Friendly Fires/White Lies | 03.26 & 27

Words & Images by: Nell Alk

Friendly Fires/White Lies :: 03.26.09 & 03.27.09 :: Bowery Ballroom :: New York, NY

Friendly Fires :: 03.27 :: NYC
The concert is sold out. Both nights. Press spots are bursting at the seams. Plus spots are being slashed right and left. Yet none of this comes as a surprise considering the hype surrounding U.K. bands Friendly Fires and White Lies. Kicking off their collaborative tour in Washington, DC on the heels of taking South by Southwest by storm, this dream team is something to behold.

Bowery Ballroom bustled both nights. The lower level bar area buzzed with a moderate number of early birds, "on time" around 9 p.m. and ready to throw back a few before embracing the evening's main attraction. It's safe to assume most people knew 10 p.m. was set time for the opener, but some folks cut it close, filing in just as that act took the stage. Friendly Fires and White Lies switched off opening slots; the former headlined on Thursday and the latter on Friday. Set lists from both shows indicate both bands played the exact same songs (in the exact same sequence) each night. It would seem that the men behind the music were well aware of the fact that they are equally, albeit differently, coveted. Fans were undoubtedly thankful for this insight and appreciated the even split. These were solid sets, too, with each band omitting only one song from their respective ten-track albums. And yet the length of the evening was spot on - not too long, not too short. Just right. We respect bands who, much as we love them, know when to bow out before our feet hurt too much to dance anymore or the spilled beer soaking through the back of our shirt becomes more of a nuisance than a tolerated casualty of concert-going.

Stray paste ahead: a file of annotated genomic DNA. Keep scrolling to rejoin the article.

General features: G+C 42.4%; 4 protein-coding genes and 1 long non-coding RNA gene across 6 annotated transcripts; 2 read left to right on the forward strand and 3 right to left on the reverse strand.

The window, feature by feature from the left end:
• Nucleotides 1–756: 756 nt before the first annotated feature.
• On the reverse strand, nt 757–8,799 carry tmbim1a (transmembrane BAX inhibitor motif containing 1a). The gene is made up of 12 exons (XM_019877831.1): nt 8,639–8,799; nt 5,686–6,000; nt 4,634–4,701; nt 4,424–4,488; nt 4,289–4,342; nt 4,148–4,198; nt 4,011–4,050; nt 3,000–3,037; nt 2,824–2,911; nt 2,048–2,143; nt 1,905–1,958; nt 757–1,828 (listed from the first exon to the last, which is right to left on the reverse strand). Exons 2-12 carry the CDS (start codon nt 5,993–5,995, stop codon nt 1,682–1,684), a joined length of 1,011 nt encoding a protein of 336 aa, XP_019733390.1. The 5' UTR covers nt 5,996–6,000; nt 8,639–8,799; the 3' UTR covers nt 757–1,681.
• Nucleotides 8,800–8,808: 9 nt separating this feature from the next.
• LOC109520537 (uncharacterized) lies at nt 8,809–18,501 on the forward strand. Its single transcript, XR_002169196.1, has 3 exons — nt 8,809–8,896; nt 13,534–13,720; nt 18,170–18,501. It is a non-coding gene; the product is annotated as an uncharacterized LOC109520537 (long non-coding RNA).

Though this review is primarily about Friendly Fires, please do not discount White Lies' sheer brilliance. I could praise this sinister-sounding indie and their live virtues endlessly, and I highly recommend you run, don't walk, to pick up their recently released gem of a debut album, To Lose My Life or to Lose My Love (released in January on Fiction Records). This West London-based haunting pop rock outfit characterized by brooding scowls, black on black attire, rigorous, on-point instrumentation and abject, death-obsessed lyrical content is on the rise and, if you've been paying any attention to music news, truth be told, you probably didn't hear it here first.

Friendly Fires :: 03.27 :: NYC
Far less foreboding than White Lies' shivers-down-spine doom and gloom aesthetic, at the opposite end of the music spectrum, resides the ever-entertaining and audibly delicious Friendly Fires. Their stage ambiance alone is indicative of the differences between these two trios. While White Lies stood dim-lit beneath theater-type white lights casting dramatic shadows, Friendly Fires took advantage of Bowery Ballroom's colorful lighting equipment, basking in a red glow for most of both shows. Also contributing an additional somethin' somethin' was the disco ball dangling overhead. Its sparkly square facets provided a perfect rotating twinkle under which lead singer Ed Macfarlane danced his ass off. This high-energy Brit twisted his hips to and fro, shoulder-danced from side to side, bounced his bum back and forth and shuffled his slipper-clad feet. Yes, you read correctly. While it escaped my notice Thursday, on Friday I was surprised and impressed to find that Macfarlane's nimble tootsies had the help of utilitarian footwear. Smart man. What's more, it's evident they weren't intended to be an explicitly ironic, attention-attracting accessory. He sported the black velvet slip-ons more for mobility and comfort than anything else.